Parashat VaYetzei

November 11, 2010 | Filed in: Bereshit, Divrei Torah, News

By Sanford Olshansky 

For over a year I’ve played “Stump the Rabbi” with the Hebrew School students at the temple where I work. On some of my classroom visits they have an opportunity to ask me the toughest Jewish questions they can think of. Students who ask me a question that I can’t answer get a prize. Most questions lead to meaningful discussions. One of the best this year was “Why doesn’t God show God’s self to us?” I gave the students a number of answers, suggesting that two questions behind this question might be “How do we know that God really exists?” and, if God exists, “Where can we find God?”

The beginning of this week’s Torah portion, Parashat Vayeitzei talks about how our ancestor Jacob, from whom we get the name Israel, found God. Many people today doubt the existence of God. Those of us who do believe find God in different places. Some of us see God in nature – in the awesome beauty of the physical world. One doctor that I know sees God in the complexity of the human body. Martin Buber, a 20th century Jewish philosopher, said that we find God in our relationships with other people. My adult religious awakening came from reading James Michener’s historical novel, The Source, and becoming enthralled with the miracle of Jewish survival, against all odds.

In last week’s Torah portion, Toldot, we read that Jacob tricked his father, Isaac, in order to steal the blessing that should have gone to his older brother, Esau. The boys’ mother, Rebecca, who conceived the trick, realized that Jacob had to leave home to escape Esau’s threatened revenge. She persuaded Isaac to send Jacob to seek a wife from their relatives in what is today’s Syria. This week’s portion says that Jacob left home, arrived at what is now Beth El, and lay down for the night outdoors, with a rock for his pillow. It says that he had a dream in which a ladder rose up to heaven with angels ascending and descending. The Torah says that God appeared to Jacob in his dream and repeated promises made to Isaac and Abraham: possession of the land, a multitude of offspring and that all nations would be blessed through his descendants.

The Torah says that Jacob awoke trembling and said Akhain yesh Adonai ba-maqom ha-zeh v’anokhi lo yadati “Surely God is in this place and I, I did not know!” (Genesis 28:16). Rabbi Lawrence Kushner, a leading teacher of Jewish mysticism, based a book on this verse. He quotes Rashi, the great medieval Bible scholar, who imagined Jacob waking up and saying “If I had known God [was here], I wouldn’t have gone to sleep in such a holy place!” (Lawrence Kushner, GOD was in this PLACE & I, I did not know (Woodstock, VT, 1991), p. 26. All other citations from Kushner are from this book). Kushner explains that “The beginning of knowing about God…is simply paying attention, being fully present where you are, or as Rashi suggests, [just] waking up.”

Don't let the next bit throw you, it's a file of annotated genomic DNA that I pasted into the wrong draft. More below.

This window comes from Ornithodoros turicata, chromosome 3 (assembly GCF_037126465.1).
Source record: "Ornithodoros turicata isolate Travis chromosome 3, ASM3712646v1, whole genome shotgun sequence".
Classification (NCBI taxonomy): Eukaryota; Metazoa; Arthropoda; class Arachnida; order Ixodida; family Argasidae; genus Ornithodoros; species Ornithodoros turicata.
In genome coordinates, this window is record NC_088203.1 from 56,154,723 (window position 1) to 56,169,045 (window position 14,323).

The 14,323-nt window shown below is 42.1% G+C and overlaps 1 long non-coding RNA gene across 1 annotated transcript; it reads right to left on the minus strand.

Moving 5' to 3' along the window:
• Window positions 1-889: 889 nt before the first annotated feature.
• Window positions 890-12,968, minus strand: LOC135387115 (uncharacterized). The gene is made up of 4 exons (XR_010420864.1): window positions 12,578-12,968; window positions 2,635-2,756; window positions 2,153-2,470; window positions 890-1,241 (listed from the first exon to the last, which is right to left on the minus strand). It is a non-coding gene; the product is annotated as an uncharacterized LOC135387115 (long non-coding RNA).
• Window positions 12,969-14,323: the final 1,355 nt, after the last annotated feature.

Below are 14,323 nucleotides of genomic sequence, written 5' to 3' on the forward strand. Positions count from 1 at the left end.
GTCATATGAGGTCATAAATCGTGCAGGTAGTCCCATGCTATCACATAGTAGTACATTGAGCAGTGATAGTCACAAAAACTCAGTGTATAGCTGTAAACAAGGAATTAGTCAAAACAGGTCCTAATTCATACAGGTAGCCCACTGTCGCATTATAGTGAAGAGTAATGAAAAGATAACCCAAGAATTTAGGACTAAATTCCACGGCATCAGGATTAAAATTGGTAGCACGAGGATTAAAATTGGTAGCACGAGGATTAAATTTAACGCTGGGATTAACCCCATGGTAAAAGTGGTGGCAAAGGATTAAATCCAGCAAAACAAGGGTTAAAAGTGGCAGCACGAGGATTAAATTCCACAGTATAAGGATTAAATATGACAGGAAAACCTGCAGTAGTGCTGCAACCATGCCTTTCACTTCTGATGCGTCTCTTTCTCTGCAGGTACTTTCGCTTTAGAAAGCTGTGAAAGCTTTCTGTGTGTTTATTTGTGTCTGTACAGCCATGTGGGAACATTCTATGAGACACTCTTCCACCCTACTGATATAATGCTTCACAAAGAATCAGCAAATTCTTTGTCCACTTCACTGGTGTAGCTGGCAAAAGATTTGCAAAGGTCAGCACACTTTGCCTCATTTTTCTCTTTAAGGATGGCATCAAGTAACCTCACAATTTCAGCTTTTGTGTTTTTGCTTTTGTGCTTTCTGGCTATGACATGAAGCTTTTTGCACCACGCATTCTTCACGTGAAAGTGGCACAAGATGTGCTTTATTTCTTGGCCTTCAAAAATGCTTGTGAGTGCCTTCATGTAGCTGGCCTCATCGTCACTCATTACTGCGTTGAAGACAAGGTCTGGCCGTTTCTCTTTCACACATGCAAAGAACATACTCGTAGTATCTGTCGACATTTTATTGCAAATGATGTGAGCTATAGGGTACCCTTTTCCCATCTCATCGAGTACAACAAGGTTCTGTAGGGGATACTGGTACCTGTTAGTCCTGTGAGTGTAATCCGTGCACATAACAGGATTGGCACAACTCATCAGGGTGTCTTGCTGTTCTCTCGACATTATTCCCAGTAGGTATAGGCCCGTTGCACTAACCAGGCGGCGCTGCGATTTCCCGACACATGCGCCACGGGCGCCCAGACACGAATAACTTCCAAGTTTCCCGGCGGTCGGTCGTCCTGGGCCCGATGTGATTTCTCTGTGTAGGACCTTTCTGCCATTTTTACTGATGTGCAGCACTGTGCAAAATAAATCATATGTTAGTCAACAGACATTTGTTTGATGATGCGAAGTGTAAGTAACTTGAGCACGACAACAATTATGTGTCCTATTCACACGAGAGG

Kushner imagines Jacob beginning to think about the events of his life in a new way, having been exposed to a dimension of what we call the spiritual world. He imagines Jacob saying “If God was here, and I didn’t know, then perhaps God has been other places also.” I find this sentiment in words of the prophet Isaiah that are quoted in the Kedushah of our liturgy: m’lo kol ha-aretz k’vodo “The whole earth is full of God’s glory” (Isaiah 6:3).

Still excited, Jacob continues Mah norah ha-maqom ha-zeh! “How awesome is this place!” (Genesis 28:17). As Kushner points out, maqom “place” is one of many names for God in our tradition. Kushner says that “Jewish spirituality is about the immediacy of God’s presence everywhere…about patience and paying attention, about seeing, feeling and hearing things…” It’s about knowing that God is present in every place. Jacob needed to be awakened to the presence of God in his life, and perhaps so do many of us.

Three years of rabbinical school have not taught me one “right” way to connect an individual to God – each of us is different. What I’ve learned is that we can only find God by being open to God. Perhaps that’s what AJR was trying to teach me and my fellow freshmen, at orientation three years ago. We stood in the middle of a room as some faculty and students opened a Torah scroll and unrolled it around us. The director of cantorial studies held the panel that contains Parashat Va-Yeitzei and began to sing Jacob’s words: Mah norah ha-maqom ha-zeh! “How awesome is this place!” I found God again, in that place, that evening.


Sanford Olshansky is a senior rabbinical student at AJR, due to be ordained in May, 2011. He serves currently as rabbinic intern and Hebrew School director at Temple Beth Rishon in Wyckoff, New Jersey.